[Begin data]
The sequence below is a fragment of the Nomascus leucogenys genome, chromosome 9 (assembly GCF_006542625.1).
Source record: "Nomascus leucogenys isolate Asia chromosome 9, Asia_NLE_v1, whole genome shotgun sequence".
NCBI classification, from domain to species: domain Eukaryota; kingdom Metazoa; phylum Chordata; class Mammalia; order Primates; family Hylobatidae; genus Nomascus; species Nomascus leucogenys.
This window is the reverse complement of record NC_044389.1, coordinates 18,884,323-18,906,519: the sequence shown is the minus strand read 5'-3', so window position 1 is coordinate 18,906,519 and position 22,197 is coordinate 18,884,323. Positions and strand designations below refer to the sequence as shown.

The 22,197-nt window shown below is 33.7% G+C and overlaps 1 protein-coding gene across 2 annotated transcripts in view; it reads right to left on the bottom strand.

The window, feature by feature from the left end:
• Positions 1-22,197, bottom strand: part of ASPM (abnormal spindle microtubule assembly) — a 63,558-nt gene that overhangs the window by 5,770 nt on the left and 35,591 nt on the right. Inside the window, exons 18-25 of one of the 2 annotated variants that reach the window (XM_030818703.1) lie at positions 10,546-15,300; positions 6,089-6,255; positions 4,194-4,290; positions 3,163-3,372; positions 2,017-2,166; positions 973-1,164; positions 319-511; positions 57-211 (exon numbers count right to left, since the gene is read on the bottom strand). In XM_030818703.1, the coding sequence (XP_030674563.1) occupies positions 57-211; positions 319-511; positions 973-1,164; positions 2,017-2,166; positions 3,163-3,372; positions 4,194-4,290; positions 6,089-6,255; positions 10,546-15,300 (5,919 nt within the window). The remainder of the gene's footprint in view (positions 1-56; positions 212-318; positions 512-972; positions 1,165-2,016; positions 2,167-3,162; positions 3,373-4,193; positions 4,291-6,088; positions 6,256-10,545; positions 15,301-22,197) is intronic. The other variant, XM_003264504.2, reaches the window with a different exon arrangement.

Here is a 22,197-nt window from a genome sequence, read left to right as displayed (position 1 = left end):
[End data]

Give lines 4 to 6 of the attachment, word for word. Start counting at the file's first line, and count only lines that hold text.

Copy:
This window is the reverse complement of record NC_044389.1, coordinates 18,884,323-18,906,519: the sequence shown is the minus strand read 5'-3', so window position 1 is coordinate 18,906,519 and position 22,197 is coordinate 18,884,323. Positions and strand designations below refer to the sequence as shown.

The 22,197-nt window shown below is 33.7% G+C and overlaps 1 protein-coding gene across 2 annotated transcripts in view; it reads right to left on the bottom strand.

The window, feature by feature from the left end: